GOODBYE TO THE RUSTY WINGS
Run by Martin Port
Owned since March 2011
Total mileage 83,510
Miles since January
Latest costs £230
It’s now over a year since I took delivery of the replacement front wings for the Beetle. They stayed in the box all through last winter because there seemed little point in fitting them while there was salt on the roads, but eventually I dropped them off to Berkshire Bodyshop in Newbury to have them painted.
They also took the fuel flap to use for colour-matching the paint and all was going to plan until the #VW
got rear-ended (DRIVE-MY in January site update), but once that hiccup was sorted it was time to press on with the wing replacement.
When I finally got around to collecting the painted items, they looked great and the freshly applied Iberian Red was a decent match, even when seen alongside the car’s ageing original panels.
So, with the car occupying the #Drive-My
workshop once more, I set about dismantling the front end in preparation for the refit. Now I shan’t lie – there are occasional perks to working for a car magazine and having titles such as Autocar and What Car? as stable mates. In this instance, that meant Volkswagen UK handing me the keys to one of the latest Beetles while ours underwent surgery.
Of course, it would be unfair of me to directly compare the little #Volkswagen
flat-four original to the turbocharged six-speed Sport model of #2015
, but needless to say both are a lot of fun… albeit in different ways and at very different speeds. I was perhaps ever so slightly disappointed by the lack of that typical Beetle hallmark in the new model, though – the faint whiff of exhaust fumes coming through the heater! What I can testify, however, is that Volkswagen build quality appears to be as good as ever – something that I was very glad of as the bolts securing the wings to the body undid without fuss or the need for a grinder. And yes, before Volkswagen starts looking closely at its loan car, I’m back to talking about the old one again.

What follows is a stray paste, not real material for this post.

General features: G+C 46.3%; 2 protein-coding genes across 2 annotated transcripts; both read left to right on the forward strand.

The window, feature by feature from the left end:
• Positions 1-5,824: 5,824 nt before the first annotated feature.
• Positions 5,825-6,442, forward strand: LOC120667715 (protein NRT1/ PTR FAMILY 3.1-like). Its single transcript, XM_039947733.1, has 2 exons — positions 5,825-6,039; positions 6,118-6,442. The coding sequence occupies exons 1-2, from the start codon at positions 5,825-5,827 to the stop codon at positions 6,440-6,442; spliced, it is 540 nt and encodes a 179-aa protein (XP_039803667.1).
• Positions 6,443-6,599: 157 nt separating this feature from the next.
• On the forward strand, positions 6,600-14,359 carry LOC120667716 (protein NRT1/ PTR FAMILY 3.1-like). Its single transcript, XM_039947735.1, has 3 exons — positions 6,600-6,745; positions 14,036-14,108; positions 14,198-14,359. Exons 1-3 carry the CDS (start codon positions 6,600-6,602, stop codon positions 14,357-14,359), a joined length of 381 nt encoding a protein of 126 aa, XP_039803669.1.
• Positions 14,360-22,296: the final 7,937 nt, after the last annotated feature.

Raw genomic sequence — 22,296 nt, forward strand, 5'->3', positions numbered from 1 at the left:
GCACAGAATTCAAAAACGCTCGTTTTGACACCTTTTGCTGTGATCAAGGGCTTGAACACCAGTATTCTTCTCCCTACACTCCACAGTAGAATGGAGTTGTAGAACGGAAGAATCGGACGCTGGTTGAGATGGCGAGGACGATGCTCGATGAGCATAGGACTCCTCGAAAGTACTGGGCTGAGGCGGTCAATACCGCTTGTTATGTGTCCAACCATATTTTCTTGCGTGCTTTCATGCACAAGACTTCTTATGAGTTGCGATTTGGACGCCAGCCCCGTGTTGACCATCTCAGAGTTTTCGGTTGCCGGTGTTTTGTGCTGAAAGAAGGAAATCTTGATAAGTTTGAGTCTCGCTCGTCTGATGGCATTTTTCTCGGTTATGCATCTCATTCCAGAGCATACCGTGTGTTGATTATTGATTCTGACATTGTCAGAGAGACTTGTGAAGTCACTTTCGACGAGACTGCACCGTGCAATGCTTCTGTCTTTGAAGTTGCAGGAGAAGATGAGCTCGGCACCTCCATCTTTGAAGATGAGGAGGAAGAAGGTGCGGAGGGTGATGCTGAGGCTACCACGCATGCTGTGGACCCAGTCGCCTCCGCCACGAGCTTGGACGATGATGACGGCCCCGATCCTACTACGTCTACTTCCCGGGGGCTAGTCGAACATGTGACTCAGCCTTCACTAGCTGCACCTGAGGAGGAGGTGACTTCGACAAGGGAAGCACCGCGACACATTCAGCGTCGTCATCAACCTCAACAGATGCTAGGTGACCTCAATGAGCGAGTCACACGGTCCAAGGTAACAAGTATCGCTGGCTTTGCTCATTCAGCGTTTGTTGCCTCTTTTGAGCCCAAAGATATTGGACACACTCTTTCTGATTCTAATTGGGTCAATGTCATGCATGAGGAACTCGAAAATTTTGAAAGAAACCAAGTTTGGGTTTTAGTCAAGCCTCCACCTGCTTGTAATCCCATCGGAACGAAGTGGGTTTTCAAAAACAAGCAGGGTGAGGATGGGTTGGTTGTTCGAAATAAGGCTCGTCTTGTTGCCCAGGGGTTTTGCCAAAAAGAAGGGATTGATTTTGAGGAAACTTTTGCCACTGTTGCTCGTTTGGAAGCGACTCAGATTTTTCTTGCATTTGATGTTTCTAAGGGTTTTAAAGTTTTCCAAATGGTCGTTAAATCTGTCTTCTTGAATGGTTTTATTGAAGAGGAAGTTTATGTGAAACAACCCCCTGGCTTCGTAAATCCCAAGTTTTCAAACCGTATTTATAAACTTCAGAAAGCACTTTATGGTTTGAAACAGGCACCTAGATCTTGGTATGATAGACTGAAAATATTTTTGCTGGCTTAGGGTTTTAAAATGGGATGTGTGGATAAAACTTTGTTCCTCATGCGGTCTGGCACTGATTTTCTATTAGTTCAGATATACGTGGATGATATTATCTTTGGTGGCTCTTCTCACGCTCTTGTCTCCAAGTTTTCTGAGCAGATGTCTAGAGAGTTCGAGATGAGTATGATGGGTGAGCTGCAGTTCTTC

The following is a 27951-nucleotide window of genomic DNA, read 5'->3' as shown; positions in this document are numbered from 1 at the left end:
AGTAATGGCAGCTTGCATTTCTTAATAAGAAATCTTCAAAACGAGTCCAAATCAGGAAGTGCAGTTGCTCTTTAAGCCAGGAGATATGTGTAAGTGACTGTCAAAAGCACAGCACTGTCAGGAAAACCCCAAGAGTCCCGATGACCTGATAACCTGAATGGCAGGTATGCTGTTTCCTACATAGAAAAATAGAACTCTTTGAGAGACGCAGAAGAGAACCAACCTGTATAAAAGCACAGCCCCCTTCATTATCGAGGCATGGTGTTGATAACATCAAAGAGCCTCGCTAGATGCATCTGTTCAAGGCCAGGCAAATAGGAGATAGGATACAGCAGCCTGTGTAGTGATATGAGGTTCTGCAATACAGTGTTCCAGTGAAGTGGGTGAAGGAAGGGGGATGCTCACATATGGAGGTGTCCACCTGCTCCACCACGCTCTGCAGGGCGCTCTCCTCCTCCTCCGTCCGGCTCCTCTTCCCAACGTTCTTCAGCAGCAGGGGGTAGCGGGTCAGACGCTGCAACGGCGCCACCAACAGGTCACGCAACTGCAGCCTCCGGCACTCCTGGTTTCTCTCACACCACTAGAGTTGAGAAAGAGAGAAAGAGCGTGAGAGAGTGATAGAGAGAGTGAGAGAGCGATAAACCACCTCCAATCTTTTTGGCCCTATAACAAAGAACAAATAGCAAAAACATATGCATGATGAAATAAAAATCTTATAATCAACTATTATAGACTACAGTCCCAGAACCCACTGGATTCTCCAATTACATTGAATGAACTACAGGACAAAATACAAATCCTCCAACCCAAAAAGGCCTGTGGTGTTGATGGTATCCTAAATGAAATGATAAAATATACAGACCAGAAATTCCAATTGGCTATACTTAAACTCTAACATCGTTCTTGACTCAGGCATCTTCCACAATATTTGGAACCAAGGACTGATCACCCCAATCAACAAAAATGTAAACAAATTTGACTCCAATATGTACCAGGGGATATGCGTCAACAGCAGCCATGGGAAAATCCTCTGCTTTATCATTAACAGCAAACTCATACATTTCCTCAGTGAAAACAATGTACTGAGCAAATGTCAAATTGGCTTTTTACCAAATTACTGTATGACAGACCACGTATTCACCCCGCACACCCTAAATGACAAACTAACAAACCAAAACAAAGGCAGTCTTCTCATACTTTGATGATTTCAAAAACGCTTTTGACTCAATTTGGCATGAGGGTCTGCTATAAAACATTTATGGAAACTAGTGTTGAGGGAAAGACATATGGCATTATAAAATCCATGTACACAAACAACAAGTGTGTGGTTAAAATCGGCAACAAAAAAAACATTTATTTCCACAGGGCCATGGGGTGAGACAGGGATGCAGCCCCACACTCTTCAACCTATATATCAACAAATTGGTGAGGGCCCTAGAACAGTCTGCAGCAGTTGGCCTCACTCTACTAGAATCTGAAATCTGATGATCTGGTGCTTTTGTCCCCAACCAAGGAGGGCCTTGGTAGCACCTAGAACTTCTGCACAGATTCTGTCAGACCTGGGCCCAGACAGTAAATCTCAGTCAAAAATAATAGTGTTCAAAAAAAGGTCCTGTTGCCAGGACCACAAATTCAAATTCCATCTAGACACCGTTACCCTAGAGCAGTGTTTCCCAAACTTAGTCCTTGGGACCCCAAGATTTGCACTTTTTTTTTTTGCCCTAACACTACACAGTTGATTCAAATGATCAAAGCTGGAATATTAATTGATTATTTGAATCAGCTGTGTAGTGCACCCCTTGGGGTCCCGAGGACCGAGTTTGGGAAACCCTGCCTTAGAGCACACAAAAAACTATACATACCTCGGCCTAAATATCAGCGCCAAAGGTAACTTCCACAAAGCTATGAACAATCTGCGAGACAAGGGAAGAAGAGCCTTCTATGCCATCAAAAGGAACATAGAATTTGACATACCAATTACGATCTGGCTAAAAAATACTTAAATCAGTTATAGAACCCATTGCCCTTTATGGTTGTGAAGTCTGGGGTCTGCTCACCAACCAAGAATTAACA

In fact, I was not only pleased to note that the corrosion on the original wings was restricted to just around the headlights, but the panels to which they bolted showed almost no sign of anything untoward – not bad for a 44-year-old car that gets used in all weather.
I had been a little nervous about the quality of the new wings, because the budget hadn’t quite run to original-equipment parts. Pleas-ingly, however, the fit of the VW Heritage-supplied panels was excellent, and I managed to get both wings loosely positioned in about 20 minutes. Only the bolthole attaching the rear of one wing to the running board needing a bit of minor fettling with the Dremel. Prior to fitting the wings, I’d made a shortlist of parts that I felt needed replacing instead of refitting.
The headlights had always been pitiful so I’d ordered some 60/55w halogen bulbs as an upgrade to the standard 50/45w tungsten ones, as well as a new bumper, plus rubbers for where the mounts pass through the wings. With a little adjustment, the freshly polished headlamp assemblies and wing-top indicators were refitted once I’d fixed a snapped stud by drilling it out and replacing it with a discreet nut and bolt.
I then fixed the new bumper to the mounts and slotted them through the rubber inserts before bolting in place, leaving just one more job to do: thoroughly coating the inside of the new wings with Dinitrol in a bid to keep any future corrosion at bay.
Of course, while the wings now look fantastic, the rest of the body is getting a little tired and so it would be great to have the remaining panels resprayed at some point. In the meantime, though, the next job will be to address the growing hole in the bottom of the driver’s door. The easiest solution will probably be to replace it with a solid secondhand unit that can be repainted.